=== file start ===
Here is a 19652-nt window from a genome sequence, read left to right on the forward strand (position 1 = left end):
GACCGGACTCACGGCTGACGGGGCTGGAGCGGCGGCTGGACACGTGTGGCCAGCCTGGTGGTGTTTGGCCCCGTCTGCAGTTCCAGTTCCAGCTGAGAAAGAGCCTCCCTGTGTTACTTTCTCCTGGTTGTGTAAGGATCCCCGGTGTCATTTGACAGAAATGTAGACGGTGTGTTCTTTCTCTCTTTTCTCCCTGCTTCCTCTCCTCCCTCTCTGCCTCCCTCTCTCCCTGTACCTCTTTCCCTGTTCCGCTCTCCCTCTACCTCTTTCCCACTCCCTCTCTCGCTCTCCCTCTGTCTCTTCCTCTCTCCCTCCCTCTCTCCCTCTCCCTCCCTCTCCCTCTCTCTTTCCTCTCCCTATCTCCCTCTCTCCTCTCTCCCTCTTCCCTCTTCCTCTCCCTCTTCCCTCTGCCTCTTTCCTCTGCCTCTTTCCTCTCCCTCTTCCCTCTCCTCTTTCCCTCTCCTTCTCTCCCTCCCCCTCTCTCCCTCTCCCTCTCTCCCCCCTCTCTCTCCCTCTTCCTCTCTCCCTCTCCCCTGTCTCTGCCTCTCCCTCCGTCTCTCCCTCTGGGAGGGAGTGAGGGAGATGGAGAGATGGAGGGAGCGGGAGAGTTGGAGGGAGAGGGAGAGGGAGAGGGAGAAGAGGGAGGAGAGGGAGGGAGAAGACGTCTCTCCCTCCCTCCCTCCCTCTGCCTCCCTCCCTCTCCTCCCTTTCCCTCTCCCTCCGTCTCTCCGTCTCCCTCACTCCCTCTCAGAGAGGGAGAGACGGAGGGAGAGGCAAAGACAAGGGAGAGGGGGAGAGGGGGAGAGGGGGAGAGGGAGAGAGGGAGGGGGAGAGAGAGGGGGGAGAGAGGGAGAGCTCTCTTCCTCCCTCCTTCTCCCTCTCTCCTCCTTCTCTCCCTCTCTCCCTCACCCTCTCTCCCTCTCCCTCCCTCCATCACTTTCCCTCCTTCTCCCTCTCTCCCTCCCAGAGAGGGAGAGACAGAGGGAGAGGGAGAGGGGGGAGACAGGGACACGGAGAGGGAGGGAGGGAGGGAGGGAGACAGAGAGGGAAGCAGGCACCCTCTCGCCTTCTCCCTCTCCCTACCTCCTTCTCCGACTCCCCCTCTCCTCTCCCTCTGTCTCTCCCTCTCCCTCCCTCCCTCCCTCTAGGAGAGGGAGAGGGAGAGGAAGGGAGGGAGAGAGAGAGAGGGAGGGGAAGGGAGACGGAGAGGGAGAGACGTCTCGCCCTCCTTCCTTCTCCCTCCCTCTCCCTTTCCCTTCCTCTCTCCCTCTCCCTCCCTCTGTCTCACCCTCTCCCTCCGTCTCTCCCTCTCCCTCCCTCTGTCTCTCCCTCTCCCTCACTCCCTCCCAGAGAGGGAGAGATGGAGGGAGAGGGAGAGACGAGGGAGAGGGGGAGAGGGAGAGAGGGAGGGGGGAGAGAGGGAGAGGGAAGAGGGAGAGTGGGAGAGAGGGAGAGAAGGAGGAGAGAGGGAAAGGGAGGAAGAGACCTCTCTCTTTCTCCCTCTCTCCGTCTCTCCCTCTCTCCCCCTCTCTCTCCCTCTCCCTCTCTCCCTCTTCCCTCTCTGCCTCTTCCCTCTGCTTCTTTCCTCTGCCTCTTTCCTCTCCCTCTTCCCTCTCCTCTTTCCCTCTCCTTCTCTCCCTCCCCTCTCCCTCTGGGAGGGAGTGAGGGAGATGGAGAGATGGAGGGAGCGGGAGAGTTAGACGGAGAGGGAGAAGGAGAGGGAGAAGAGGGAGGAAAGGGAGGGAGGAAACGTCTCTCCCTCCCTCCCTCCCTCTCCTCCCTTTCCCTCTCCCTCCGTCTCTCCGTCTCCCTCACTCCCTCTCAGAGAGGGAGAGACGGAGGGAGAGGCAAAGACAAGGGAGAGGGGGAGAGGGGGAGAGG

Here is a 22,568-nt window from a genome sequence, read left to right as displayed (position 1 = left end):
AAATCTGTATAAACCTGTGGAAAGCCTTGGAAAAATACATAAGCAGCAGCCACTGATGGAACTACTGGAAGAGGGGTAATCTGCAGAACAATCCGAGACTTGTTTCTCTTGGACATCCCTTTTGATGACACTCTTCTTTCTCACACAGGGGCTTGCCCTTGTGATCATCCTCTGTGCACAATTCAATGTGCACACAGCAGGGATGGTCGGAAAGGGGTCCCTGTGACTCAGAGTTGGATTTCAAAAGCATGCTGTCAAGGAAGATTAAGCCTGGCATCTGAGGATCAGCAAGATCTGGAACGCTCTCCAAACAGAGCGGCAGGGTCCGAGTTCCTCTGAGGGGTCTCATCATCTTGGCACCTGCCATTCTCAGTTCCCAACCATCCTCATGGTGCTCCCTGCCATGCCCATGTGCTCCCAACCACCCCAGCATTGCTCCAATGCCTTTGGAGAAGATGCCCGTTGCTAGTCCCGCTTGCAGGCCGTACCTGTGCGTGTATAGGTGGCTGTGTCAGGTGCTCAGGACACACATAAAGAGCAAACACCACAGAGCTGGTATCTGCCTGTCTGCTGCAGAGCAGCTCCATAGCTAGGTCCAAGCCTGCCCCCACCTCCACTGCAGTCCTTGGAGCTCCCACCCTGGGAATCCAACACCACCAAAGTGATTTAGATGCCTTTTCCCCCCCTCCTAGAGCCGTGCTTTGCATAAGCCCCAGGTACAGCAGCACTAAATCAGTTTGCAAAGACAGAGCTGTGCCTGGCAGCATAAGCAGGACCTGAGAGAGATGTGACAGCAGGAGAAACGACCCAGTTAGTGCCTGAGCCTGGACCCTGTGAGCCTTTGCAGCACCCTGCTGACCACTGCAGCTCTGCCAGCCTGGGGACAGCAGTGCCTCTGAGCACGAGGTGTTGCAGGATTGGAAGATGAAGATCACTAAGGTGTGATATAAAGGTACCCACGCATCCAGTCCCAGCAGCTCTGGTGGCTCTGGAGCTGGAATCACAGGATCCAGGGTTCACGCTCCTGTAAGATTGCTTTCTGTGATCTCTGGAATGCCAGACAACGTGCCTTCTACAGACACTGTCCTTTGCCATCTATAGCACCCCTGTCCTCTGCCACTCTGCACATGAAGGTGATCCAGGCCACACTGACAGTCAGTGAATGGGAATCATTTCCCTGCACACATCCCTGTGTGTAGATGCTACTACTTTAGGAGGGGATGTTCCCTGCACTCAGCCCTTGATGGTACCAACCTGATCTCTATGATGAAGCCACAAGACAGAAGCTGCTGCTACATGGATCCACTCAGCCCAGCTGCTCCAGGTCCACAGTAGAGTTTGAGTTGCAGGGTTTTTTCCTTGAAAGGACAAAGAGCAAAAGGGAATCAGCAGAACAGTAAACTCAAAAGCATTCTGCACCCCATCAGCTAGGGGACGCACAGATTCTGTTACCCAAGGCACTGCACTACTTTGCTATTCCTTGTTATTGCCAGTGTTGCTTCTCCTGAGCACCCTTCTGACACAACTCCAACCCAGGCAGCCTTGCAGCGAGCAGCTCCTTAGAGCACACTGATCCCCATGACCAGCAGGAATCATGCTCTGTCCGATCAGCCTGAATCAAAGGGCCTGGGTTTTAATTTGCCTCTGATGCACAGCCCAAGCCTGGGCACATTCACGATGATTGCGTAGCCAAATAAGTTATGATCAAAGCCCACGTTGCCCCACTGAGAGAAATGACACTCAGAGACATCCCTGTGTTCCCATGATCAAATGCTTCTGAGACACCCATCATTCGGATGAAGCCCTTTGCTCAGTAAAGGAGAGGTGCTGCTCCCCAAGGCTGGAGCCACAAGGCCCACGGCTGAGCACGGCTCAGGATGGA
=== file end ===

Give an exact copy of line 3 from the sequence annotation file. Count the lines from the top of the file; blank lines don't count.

Here is a 22,568-nt window from a genome sequence, read left to right as displayed (position 1 = left end):